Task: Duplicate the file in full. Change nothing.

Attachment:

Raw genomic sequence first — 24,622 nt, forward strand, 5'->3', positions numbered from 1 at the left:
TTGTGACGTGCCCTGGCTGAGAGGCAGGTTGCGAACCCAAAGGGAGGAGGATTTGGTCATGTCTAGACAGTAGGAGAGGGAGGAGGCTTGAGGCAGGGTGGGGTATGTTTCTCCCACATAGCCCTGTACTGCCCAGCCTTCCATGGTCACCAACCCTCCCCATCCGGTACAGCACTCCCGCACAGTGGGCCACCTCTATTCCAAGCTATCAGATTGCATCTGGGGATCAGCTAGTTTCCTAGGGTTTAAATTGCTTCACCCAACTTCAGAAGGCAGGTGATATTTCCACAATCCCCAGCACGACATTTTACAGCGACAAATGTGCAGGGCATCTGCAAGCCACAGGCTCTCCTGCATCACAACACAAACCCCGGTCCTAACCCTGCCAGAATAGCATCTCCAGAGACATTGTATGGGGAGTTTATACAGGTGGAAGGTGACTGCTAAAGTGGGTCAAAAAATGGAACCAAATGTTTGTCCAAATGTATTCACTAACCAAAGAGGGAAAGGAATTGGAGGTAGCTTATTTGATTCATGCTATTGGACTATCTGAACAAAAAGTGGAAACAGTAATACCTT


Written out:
Raw genomic sequence first — 24,622 nt, forward strand, 5'->3', positions numbered from 1 at the left:
TTGTGACGTGCCCTGGCTGAGAGGCAGGTTGCGAACCCAAAGGGAGGAGGATTTGGTCATGTCTAGACAGTAGGAGAGGGAGGAGGCTTGAGGCAGGGTGGGGTATGTTTCTCCCACATAGCCCTGTACTGCCCAGCCTTCCATGGTCACCAACCCTCCCCATCCGGTACAGCACTCCCGCACAGTGGGCCACCTCTATTCCAAGCTATCAGATTGCATCTGGGGATCAGCTAGTTTCCTAGGGTTTAAATTGCTTCACCCAACTTCAGAAGGCAGGTGATATTTCCACAATCCCCAGCACGACATTTTACAGCGACAAATGTGCAGGGCATCTGCAAGCCACAGGCTCTCCTGCATCACAACACAAACCCCGGTCCTAACCCTGCCAGAATAGCATCTCCAGAGACATTGTATGGGGAGTTTATACAGGTGGAAGGTGACTGCTAAAGTGGGTCAAAAAATGGAACCAAATGTTTGTCCAAATGTATTCACTAACCAAAGAGGGAAAGGAATTGGAGGTAGCTTATTTGATTCATGCTATTGGACTATCTGAACAAAAAGTGGAAACAGTAATACCTT